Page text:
In December 2020, the Food and Drug Administration (FDA) issued an emergency use authorization for two mRNA vaccines, Pfizer-BioNTech and Moderna, for its use in the prevention of COVID 19 infections. As the vaccine rollout continues to expand, patients, especially those with allergies, are concerned about whether they should be getting the vaccines and any precautions that should be taken.
Flatiron Allergy and Asthma Center to Begin to Offer Oral Immunotherapy (OIT) as a Treatment for Food Allergy
For decades there were few options for patients concerning treating food allergies other than allergen avoidance and carrying an epinephrine auto- injector for treatment of allergic reactions related to accidental exposure. Recently, there have been breakthroughs in therapies in the form of oral immunotherapy (OIT) that may potentially change one’s sensitivity to food allergen.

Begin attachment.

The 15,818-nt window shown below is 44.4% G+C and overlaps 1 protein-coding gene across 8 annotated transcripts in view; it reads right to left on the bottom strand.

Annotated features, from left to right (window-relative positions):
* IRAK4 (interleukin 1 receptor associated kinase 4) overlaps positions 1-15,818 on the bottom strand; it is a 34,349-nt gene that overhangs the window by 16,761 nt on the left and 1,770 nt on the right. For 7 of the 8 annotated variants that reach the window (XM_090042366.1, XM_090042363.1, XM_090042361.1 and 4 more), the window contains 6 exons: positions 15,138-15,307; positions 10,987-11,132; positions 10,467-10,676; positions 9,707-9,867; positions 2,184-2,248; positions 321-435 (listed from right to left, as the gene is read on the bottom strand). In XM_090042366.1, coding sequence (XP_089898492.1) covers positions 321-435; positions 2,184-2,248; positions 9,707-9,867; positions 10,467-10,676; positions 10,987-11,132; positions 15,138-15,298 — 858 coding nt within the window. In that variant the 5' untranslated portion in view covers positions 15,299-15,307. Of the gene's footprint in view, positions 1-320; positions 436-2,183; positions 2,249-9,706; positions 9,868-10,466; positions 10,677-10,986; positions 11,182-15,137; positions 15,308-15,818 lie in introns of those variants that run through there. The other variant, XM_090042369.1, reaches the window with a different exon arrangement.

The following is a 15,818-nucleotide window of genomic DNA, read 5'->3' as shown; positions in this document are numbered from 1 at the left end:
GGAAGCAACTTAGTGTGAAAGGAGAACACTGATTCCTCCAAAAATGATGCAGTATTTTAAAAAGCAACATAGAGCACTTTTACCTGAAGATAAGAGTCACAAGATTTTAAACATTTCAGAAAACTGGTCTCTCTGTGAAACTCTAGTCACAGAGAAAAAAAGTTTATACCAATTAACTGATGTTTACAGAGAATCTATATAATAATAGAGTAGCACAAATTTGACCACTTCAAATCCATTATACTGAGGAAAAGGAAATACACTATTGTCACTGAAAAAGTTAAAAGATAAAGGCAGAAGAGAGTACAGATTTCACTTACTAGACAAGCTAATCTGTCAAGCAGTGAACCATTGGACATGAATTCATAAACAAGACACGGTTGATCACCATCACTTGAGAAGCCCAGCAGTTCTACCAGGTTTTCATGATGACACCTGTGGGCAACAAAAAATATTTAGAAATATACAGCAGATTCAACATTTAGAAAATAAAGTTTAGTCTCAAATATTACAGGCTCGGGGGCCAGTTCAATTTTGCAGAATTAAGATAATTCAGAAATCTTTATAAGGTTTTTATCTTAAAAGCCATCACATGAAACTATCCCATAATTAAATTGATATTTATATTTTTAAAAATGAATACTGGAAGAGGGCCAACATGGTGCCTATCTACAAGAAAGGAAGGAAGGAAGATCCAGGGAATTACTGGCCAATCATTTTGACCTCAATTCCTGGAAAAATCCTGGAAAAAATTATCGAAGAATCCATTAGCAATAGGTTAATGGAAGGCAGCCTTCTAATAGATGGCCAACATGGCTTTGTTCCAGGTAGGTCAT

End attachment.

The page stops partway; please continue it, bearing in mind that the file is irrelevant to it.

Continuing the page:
Preliminary Data Suggest that Having Seasonal Allergies and Allergic Asthma May Have a Protective Effect Against COVID 19
Preliminary data published in the Journal of Allergy and Clinical Immunology (https://www.jacionline.org/article/S0091-6749(20)30551-0/abstract) may provide a reason why patients with respiratory allergy and asthma may not experience the severe complications COVID 19 to a large degree compared to patients with other known risk factors such as smoking, diabetes and high blood pressure.
A recent vote by an FDA advisory committee is recommending eventual FDA approval of Palforzia, a novel therapy that may be indicated for patients between 4 and 17 years with peanut allergies.
As research into eczema advances, the more allergists understand its association with other allergic diseases. Scientists have noted a phenomenon coined the “atopic march”, which is an observed progression where infants who have eczema may develop food allergies, asthma and environmental allergies later in life.